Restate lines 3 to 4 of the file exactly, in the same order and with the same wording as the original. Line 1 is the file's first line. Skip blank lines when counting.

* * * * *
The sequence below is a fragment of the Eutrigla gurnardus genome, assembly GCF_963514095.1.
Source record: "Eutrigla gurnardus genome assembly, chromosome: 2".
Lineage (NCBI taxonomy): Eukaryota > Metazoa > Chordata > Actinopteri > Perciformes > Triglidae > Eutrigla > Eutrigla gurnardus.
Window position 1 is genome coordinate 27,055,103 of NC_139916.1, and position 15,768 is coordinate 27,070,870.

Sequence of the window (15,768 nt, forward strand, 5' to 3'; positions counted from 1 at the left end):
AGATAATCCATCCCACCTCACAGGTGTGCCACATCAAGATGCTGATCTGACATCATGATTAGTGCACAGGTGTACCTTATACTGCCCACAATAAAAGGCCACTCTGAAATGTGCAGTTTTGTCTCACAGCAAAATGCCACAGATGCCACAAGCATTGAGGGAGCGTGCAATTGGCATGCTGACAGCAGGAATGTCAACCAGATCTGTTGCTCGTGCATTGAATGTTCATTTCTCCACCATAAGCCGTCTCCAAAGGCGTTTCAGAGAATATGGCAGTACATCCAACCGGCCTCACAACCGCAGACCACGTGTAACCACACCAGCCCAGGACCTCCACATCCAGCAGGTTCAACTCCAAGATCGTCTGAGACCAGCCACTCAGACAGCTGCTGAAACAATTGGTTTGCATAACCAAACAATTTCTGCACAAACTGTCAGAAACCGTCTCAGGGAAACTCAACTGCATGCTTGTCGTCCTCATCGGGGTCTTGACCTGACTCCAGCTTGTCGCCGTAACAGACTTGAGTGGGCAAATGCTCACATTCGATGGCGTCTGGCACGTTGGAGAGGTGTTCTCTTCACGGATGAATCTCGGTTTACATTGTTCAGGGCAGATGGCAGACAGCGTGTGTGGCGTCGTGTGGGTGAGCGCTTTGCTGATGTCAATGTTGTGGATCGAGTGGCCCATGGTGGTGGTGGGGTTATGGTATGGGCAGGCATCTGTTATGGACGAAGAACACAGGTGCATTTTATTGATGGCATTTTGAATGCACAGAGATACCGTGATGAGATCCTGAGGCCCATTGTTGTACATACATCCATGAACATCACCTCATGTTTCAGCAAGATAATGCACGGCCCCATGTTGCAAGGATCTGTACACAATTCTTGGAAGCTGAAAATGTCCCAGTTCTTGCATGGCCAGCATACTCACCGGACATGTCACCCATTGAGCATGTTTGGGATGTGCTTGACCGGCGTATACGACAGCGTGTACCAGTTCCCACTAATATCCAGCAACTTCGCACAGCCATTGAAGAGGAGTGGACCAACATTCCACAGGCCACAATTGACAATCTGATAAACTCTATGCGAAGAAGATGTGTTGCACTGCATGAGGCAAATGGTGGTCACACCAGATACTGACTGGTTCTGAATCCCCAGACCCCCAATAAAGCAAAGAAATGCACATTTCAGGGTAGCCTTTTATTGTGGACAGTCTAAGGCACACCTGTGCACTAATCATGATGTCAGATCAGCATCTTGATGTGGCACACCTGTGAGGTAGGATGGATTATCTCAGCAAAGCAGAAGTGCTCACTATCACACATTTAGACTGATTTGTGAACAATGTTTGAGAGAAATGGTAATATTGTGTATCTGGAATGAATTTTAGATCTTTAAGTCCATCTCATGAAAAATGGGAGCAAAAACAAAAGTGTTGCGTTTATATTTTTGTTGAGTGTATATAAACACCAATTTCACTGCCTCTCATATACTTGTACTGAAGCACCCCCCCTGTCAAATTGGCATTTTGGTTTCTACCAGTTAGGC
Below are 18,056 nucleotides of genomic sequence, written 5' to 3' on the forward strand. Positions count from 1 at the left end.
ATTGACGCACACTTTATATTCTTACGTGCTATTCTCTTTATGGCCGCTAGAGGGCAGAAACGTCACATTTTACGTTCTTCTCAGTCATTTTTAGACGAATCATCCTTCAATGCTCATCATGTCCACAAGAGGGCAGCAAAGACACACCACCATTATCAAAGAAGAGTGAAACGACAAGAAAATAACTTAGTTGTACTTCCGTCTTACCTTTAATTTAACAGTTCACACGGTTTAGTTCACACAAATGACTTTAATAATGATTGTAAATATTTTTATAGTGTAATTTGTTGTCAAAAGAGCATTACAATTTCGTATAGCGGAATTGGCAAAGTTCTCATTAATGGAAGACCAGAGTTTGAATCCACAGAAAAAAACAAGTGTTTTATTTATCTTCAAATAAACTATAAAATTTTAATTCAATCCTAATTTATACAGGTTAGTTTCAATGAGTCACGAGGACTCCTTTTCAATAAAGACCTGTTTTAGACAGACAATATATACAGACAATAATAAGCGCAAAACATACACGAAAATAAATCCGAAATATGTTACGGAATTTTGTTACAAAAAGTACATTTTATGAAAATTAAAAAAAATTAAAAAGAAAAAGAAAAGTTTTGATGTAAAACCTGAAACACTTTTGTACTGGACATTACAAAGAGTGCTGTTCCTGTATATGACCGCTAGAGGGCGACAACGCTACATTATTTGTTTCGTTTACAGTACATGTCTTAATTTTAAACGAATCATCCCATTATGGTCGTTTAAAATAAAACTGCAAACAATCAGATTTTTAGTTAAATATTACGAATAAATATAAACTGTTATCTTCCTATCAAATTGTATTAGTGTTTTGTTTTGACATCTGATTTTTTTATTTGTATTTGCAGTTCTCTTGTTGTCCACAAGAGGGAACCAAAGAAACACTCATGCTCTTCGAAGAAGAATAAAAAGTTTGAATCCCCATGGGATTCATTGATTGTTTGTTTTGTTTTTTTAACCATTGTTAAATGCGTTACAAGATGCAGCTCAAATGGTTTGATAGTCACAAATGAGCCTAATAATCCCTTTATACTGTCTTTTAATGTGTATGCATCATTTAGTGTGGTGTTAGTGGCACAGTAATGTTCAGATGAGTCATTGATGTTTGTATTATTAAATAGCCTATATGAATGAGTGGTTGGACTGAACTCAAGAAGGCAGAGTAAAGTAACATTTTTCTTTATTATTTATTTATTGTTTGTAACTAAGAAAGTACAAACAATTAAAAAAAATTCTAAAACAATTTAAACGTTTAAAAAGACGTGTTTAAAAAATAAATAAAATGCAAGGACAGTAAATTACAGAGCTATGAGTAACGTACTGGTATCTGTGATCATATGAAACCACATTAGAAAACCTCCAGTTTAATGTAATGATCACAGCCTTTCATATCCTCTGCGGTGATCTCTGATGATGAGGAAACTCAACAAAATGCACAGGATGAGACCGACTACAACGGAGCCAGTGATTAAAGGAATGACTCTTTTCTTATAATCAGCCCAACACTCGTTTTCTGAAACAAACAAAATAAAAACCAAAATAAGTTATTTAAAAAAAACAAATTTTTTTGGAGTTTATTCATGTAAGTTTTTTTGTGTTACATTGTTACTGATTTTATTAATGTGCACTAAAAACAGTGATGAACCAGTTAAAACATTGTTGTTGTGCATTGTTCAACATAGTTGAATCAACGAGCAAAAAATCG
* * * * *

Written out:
Lineage (NCBI taxonomy): Eukaryota > Metazoa > Chordata > Actinopteri > Perciformes > Triglidae > Eutrigla > Eutrigla gurnardus.
Window position 1 is genome coordinate 27,055,103 of NC_139916.1, and position 15,768 is coordinate 27,070,870.